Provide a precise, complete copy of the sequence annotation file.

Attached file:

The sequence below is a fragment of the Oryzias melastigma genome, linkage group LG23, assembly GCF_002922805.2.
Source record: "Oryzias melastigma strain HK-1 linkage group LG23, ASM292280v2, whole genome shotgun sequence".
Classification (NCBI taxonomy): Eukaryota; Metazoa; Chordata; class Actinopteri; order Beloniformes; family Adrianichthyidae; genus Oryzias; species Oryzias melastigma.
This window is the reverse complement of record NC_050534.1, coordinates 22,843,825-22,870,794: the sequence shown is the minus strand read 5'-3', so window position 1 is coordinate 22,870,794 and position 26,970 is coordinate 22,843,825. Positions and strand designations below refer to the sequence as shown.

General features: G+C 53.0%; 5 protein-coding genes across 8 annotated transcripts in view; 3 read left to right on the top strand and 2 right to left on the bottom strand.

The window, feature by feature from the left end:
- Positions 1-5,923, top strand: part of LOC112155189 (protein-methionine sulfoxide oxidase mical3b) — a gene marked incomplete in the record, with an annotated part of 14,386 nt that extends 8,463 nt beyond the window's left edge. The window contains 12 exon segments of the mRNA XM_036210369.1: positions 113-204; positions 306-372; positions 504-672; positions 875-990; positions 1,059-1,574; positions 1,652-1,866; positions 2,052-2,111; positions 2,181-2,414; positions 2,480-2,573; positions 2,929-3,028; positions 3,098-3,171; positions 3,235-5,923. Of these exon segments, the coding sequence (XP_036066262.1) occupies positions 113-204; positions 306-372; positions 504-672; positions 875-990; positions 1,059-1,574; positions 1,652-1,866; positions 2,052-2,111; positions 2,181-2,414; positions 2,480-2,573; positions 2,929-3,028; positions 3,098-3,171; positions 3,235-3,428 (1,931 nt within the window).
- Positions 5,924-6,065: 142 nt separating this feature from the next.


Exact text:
The sequence below is a fragment of the Oryzias melastigma genome, linkage group LG23, assembly GCF_002922805.2.
Source record: "Oryzias melastigma strain HK-1 linkage group LG23, ASM292280v2, whole genome shotgun sequence".
Classification (NCBI taxonomy): Eukaryota; Metazoa; Chordata; class Actinopteri; order Beloniformes; family Adrianichthyidae; genus Oryzias; species Oryzias melastigma.
This window is the reverse complement of record NC_050534.1, coordinates 22,843,825-22,870,794: the sequence shown is the minus strand read 5'-3', so window position 1 is coordinate 22,870,794 and position 26,970 is coordinate 22,843,825. Positions and strand designations below refer to the sequence as shown.

General features: G+C 53.0%; 5 protein-coding genes across 8 annotated transcripts in view; 3 read left to right on the top strand and 2 right to left on the bottom strand.

The window, feature by feature from the left end:
- Positions 1-5,923, top strand: part of LOC112155189 (protein-methionine sulfoxide oxidase mical3b) — a gene marked incomplete in the record, with an annotated part of 14,386 nt that extends 8,463 nt beyond the window's left edge. The window contains 12 exon segments of the mRNA XM_036210369.1: positions 113-204; positions 306-372; positions 504-672; positions 875-990; positions 1,059-1,574; positions 1,652-1,866; positions 2,052-2,111; positions 2,181-2,414; positions 2,480-2,573; positions 2,929-3,028; positions 3,098-3,171; positions 3,235-5,923. Of these exon segments, the coding sequence (XP_036066262.1) occupies positions 113-204; positions 306-372; positions 504-672; positions 875-990; positions 1,059-1,574; positions 1,652-1,866; positions 2,052-2,111; positions 2,181-2,414; positions 2,480-2,573; positions 2,929-3,028; positions 3,098-3,171; positions 3,235-3,428 (1,931 nt within the window).
- Positions 5,924-6,065: 142 nt separating this feature from the next.